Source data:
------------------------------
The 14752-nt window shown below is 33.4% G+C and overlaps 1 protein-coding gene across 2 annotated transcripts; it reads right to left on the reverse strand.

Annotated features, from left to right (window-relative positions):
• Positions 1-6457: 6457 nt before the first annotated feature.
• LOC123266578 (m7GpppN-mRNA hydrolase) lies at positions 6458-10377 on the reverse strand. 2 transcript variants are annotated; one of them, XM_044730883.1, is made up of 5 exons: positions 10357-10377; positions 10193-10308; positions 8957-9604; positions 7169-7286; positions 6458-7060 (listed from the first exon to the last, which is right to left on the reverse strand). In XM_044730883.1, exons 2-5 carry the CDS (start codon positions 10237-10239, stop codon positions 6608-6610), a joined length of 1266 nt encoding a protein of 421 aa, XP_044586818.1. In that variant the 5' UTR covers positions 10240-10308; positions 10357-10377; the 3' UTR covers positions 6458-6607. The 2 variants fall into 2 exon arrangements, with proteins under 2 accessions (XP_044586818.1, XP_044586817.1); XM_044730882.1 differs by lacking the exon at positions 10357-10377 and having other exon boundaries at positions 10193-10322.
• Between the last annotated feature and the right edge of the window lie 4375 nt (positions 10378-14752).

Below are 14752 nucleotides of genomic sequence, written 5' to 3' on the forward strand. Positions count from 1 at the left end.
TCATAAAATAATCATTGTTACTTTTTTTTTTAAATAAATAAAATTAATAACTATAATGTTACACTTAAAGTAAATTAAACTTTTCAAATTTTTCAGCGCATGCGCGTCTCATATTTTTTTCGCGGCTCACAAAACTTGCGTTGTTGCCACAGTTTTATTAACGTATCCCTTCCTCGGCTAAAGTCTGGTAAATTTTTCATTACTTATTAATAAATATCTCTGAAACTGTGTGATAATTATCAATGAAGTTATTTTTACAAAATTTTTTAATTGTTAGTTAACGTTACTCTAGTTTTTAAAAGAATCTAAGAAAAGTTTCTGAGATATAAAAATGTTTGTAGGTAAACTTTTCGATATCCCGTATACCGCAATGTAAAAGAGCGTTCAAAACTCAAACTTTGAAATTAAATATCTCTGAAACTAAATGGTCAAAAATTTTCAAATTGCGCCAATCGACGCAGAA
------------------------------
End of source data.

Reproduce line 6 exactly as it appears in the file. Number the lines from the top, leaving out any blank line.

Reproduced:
Below are 14752 nucleotides of genomic sequence, written 5' to 3' on the forward strand. Positions count from 1 at the left end.